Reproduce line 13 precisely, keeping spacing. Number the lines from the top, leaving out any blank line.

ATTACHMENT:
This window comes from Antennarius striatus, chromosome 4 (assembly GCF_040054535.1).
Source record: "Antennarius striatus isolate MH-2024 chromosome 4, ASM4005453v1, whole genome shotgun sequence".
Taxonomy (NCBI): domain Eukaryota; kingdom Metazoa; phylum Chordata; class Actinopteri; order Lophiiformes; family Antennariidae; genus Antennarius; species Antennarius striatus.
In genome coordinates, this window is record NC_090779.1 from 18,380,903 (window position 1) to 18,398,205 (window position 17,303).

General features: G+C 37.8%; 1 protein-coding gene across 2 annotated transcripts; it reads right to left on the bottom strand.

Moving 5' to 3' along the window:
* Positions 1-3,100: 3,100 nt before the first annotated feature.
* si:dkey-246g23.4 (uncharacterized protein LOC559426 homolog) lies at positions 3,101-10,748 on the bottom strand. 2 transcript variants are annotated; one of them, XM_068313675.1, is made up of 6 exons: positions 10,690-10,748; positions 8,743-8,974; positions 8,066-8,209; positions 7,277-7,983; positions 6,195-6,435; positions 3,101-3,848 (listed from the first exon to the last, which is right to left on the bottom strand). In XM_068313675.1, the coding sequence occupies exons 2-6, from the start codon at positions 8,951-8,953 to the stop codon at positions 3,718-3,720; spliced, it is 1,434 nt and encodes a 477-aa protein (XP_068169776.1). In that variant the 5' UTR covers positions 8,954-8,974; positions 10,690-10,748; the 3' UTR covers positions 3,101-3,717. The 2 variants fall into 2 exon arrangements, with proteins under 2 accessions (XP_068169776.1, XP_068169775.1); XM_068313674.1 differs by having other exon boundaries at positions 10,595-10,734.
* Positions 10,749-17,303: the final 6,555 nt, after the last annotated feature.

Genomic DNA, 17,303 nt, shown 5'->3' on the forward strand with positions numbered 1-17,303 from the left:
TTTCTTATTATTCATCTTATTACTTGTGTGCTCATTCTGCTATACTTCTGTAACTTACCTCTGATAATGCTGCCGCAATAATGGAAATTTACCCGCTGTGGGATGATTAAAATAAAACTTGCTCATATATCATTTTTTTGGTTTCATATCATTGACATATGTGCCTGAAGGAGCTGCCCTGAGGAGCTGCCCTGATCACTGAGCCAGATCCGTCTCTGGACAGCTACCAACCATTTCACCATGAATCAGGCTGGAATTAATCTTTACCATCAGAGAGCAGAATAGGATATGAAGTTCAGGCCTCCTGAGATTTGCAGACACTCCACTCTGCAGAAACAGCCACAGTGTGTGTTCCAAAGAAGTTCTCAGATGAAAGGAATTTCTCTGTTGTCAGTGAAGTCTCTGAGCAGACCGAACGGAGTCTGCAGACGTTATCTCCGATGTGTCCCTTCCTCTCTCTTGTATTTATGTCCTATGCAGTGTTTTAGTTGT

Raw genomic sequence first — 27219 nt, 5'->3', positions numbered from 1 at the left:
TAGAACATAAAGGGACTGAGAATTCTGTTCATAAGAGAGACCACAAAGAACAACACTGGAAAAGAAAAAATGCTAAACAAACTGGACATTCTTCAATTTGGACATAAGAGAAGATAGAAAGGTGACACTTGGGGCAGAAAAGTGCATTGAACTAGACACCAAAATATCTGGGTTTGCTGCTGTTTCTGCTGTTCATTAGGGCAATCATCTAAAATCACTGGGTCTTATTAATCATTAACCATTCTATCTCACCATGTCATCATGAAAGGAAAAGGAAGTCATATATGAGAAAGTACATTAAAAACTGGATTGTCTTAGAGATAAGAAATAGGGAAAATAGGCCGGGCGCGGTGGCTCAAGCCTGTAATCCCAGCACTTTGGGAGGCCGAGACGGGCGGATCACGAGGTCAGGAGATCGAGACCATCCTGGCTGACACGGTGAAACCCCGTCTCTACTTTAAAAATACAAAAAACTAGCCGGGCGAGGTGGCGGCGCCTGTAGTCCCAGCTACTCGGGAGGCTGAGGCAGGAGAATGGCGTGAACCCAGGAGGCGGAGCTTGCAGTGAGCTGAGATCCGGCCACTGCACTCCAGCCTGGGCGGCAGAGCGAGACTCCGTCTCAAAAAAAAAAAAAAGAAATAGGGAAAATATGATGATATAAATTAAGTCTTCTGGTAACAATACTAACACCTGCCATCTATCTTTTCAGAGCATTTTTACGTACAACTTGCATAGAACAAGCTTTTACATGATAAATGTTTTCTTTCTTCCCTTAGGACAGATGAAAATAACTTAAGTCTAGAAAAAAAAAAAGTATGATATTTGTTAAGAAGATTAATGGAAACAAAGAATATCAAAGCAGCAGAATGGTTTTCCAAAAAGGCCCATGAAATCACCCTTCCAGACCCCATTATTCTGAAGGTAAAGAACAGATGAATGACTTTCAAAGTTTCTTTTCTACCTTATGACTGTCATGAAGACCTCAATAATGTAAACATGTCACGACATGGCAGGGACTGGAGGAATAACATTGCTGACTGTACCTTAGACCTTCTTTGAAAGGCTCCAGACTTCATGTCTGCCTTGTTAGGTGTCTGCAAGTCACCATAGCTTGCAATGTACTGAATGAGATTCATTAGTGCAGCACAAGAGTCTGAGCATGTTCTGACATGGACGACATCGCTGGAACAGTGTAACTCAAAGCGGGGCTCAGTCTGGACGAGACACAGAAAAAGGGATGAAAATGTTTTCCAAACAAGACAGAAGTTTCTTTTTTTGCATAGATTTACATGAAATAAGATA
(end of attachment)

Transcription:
TAGAACATAAAGGGACTGAGAATTCTGTTCATAAGAGAGACCACAAAGAACAACACTGGAAAAGAAAAAATGCTAAACAAACTGGACATTCTTCAATTTGGACATAAGAGAAGATAGAAAGGTGACACTTGGGGCAGAAAAGTGCATTGAACTAGACACCAAAATATCTGGGTTTGCTGCTGTTTCTGCTGTTCATTAGGGCAATCATCTAAAATCACTGGGTCTTATTAATCATTAACCATTCTATCTCACCATGTCATCATGAAAGGAAAAGGAAGTCATATATGAGAAAGTACATTAAAAACTGGATTGTCTTAGAGATAAGAAATAGGGAAAATAGGCCGGGCGCGGTGGCTCAAGCCTGTAATCCCAGCACTTTGGGAGGCCGAGACGGGCGGATCACGAGGTCAGGAGATCGAGACCATCCTGGCTGACACGGTGAAACCCCGTCTCTACTTTAAAAATACAAAAAACTAGCCGGGCGAGGTGGCGGCGCCTGTAGTCCCAGCTACTCGGGAGGCTGAGGCAGGAGAATGGCGTGAACCCAGGAGGCGGAGCTTGCAGTGAGCTGAGATCCGGCCACTGCACTCCAGCCTGGGCGGCAGAGCGAGACTCCGTCTCAAAAAAAAAAAAAAGAAATAGGGAAAATATGATGATATAAATTAAGTCTTCTGGTAACAATACTAACACCTGCCATCTATCTTTTCAGAGCATTTTTACGTACAACTTGCATAGAACAAGCTTTTACATGATAAATGTTTTCTTTCTTCCCTTAGGACAGATGAAAATAACTTAAGTCTAGAAAAAAAAAAAGTATGATATTTGTTAAGAAGATTAATGGAAACAAAGAATATCAAAGCAGCAGAATGGTTTTCCAAAAAGGCCCATGAAATCACCCTTCCAGACCCCATTATTCTGAAGGTAAAGAACAGATGAATGACTTTCAAAGTTTCTTTTCTACCTTATGACTGTCATGAAGACCTCAATAATGTAAACATGTCACGACATGGCAGGGACTGGAGGAATAACATTGCTGACTGTACCTTAGACCTTCTTTGAAAGGCTCCAGACTTCATGTCTGCCTTGTTAGGTGTCTGCAAGTCACCATAGCTTGCAATGTACTGAATGAGATTCATTAGTGCAGCACAAGAGTCTGAGCATGTTCTGACATGGACGACATCGCTGGAACAGTGTAACTCAAAGCGGGGCTCAGTCTGGACGAGACACAGAAAAAGGGATGAAAATGTTTTCCAAACAAGACAGAAGTTTCTTTTTTTGCATAGATTTACATGAAATAAGATA